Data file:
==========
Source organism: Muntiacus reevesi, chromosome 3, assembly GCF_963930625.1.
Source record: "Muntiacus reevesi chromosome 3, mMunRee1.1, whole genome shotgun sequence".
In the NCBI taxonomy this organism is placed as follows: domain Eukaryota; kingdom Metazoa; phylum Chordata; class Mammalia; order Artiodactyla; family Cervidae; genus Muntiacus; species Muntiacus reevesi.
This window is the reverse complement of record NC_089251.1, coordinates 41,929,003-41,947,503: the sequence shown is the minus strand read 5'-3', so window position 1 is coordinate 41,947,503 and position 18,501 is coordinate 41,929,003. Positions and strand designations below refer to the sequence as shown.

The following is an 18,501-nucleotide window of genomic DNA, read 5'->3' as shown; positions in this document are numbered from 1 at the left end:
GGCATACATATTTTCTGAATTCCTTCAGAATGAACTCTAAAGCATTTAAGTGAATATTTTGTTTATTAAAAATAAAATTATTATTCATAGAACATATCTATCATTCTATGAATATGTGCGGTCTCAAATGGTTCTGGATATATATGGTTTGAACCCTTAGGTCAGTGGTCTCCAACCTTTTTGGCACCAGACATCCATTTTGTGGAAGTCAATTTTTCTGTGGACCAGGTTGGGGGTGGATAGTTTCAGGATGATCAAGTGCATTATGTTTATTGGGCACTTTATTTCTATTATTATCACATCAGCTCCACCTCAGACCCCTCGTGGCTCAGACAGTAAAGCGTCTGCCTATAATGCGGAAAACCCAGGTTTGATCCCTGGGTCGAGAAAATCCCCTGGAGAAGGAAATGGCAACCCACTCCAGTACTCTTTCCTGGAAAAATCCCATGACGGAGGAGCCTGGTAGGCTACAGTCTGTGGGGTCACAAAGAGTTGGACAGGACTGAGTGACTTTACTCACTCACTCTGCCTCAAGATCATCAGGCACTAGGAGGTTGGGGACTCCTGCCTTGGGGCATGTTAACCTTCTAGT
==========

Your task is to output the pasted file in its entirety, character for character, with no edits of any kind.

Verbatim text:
Source organism: Muntiacus reevesi, chromosome 3, assembly GCF_963930625.1.
Source record: "Muntiacus reevesi chromosome 3, mMunRee1.1, whole genome shotgun sequence".
In the NCBI taxonomy this organism is placed as follows: domain Eukaryota; kingdom Metazoa; phylum Chordata; class Mammalia; order Artiodactyla; family Cervidae; genus Muntiacus; species Muntiacus reevesi.
This window is the reverse complement of record NC_089251.1, coordinates 41,929,003-41,947,503: the sequence shown is the minus strand read 5'-3', so window position 1 is coordinate 41,947,503 and position 18,501 is coordinate 41,929,003. Positions and strand designations below refer to the sequence as shown.

The following is an 18,501-nucleotide window of genomic DNA, read 5'->3' as shown; positions in this document are numbered from 1 at the left end:
GGCATACATATTTTCTGAATTCCTTCAGAATGAACTCTAAAGCATTTAAGTGAATATTTTGTTTATTAAAAATAAAATTATTATTCATAGAACATATCTATCATTCTATGAATATGTGCGGTCTCAAATGGTTCTGGATATATATGGTTTGAACCCTTAGGTCAGTGGTCTCCAACCTTTTTGGCACCAGACATCCATTTTGTGGAAGTCAATTTTTCTGTGGACCAGGTTGGGGGTGGATAGTTTCAGGATGATCAAGTGCATTATGTTTATTGGGCACTTTATTTCTATTATTATCACATCAGCTCCACCTCAGACCCCTCGTGGCTCAGACAGTAAAGCGTCTGCCTATAATGCGGAAAACCCAGGTTTGATCCCTGGGTCGAGAAAATCCCCTGGAGAAGGAAATGGCAACCCACTCCAGTACTCTTTCCTGGAAAAATCCCATGACGGAGGAGCCTGGTAGGCTACAGTCTGTGGGGTCACAAAGAGTTGGACAGGACTGAGTGACTTTACTCACTCACTCTGCCTCAAGATCATCAGGCACTAGGAGGTTGGGGACTCCTGCCTTGGGGCATGTTAACCTTCTAGT